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Pleasant Hill leader likes state's barrier plan | News

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Pleasant Hill leader likes state's barrier plan

A Pleasant Hill community leader says he's happy with state plans for barrier walls proposed for the neighborhood.

The state Department of Transportation held a meeting Thursday to show off the plans and take public comment.

The noise and visual barriers are scheduled to be built during the upcoming expansion of the Interstate 75-16 interchange. The project is expected to cost at least $300 million and the estimated start date is 2018.

Peter Givens, president of the Pleasant Hill Community Improvement Group, says they're happy with the plans.

He said the group helped design the barriers and choose the themes that will be shown on them -- like education, medicine, government, schools, churches on them

The Pleasant Hill group has asked the state for walls that will absorb the noise from the interstate, not just build concrete walls that will reflect noise.

He says he believes the DOT is responding to their concerns.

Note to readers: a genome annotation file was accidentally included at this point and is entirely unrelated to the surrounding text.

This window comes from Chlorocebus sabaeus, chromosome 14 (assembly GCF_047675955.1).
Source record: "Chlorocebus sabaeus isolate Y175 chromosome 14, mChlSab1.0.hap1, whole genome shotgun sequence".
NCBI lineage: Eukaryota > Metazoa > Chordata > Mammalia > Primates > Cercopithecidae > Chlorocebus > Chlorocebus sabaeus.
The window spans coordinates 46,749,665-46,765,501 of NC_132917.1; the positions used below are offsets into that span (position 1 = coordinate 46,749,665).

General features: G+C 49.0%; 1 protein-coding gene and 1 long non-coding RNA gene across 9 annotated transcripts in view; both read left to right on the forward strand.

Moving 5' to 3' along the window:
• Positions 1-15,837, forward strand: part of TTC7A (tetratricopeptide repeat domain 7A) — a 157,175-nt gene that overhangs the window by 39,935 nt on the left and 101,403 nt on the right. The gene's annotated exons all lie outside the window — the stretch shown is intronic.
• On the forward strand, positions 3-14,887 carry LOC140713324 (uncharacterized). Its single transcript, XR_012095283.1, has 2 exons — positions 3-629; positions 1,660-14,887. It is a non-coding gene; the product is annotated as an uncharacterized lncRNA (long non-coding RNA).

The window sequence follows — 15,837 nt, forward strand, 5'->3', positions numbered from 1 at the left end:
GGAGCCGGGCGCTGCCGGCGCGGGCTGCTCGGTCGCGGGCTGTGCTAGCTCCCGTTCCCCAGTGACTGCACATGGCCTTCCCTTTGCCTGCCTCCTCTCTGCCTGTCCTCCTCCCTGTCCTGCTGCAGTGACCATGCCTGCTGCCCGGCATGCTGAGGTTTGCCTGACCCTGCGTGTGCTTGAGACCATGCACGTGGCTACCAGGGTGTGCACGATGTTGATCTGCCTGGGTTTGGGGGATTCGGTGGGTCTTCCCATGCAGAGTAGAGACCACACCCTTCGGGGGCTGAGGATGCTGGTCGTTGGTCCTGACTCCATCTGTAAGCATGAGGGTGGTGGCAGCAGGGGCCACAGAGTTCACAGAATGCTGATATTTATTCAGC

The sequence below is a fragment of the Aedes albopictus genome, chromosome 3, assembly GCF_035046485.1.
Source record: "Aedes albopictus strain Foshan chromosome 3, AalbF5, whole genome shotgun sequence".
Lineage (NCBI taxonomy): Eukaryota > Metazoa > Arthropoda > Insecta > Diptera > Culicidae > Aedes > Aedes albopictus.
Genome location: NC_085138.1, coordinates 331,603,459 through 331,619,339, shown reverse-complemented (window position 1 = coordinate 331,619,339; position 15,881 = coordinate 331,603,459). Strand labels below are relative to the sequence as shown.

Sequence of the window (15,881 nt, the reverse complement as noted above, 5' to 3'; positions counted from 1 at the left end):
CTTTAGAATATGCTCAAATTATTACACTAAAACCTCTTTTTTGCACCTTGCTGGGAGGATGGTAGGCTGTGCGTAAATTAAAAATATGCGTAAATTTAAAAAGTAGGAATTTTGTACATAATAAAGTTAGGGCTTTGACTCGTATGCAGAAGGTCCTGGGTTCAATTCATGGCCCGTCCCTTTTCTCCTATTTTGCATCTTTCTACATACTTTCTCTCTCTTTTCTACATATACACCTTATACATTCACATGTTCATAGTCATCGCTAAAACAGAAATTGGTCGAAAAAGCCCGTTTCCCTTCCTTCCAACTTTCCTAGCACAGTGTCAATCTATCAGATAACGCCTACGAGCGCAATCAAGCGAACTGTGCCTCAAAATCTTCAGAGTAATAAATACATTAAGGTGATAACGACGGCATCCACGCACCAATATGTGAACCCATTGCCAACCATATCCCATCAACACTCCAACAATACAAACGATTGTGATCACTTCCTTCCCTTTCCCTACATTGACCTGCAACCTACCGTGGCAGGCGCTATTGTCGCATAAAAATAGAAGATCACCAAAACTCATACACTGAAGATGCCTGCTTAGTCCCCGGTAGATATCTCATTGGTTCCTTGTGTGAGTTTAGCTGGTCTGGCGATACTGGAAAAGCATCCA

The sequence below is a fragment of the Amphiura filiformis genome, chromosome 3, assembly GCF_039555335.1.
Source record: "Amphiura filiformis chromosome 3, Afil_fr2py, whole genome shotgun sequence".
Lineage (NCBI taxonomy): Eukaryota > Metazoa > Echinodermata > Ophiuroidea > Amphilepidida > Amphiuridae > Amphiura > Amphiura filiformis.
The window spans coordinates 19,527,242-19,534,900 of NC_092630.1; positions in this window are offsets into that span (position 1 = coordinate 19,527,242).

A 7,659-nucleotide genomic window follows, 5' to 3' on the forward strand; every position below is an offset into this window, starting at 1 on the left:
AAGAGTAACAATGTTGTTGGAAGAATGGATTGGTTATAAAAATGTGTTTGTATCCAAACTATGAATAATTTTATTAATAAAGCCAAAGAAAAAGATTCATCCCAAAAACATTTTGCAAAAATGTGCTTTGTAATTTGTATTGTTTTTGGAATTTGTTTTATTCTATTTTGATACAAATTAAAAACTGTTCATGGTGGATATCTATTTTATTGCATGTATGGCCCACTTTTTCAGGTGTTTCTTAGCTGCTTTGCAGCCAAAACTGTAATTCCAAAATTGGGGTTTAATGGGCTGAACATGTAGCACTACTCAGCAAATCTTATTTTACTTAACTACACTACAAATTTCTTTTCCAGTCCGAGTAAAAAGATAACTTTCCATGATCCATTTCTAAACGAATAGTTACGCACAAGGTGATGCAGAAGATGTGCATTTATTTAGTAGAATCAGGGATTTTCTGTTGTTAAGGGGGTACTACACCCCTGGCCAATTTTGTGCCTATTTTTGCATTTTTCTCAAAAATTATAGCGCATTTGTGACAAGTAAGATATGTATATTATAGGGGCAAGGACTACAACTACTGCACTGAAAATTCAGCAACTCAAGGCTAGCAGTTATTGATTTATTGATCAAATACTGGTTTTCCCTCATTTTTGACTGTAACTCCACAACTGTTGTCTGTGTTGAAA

Eventually, the massive interstate project will bring big changes to I-75 between Hardeman Avenue and Pierce Avenue and to I-16 between I-75 and Walnut Creek.

The goal is to improve safety and traffic flow.

But the project will bring big changes to Pleasant Hill, a neighborhood that split in half by the original I-75 project in the early 1960s.

The state plans to remodel or move up to 26 homes at no cost to the owners, build two new parks and the two noise barriers.

Givens says he's supported the project from the beginning, because the interchange is unsafe.

To read the state's handout on the project, click here.

To see a copy of the state's presentation at Pleasant Hill, click here.


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